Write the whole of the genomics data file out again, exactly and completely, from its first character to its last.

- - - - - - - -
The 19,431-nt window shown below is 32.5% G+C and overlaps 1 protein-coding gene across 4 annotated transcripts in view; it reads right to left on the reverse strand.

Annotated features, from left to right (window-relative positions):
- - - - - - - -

The 19,431-nt window shown below is 32.5% G+C and overlaps 1 protein-coding gene across 4 annotated transcripts in view; it reads right to left on the reverse strand.

Annotated features, from left to right (window-relative positions):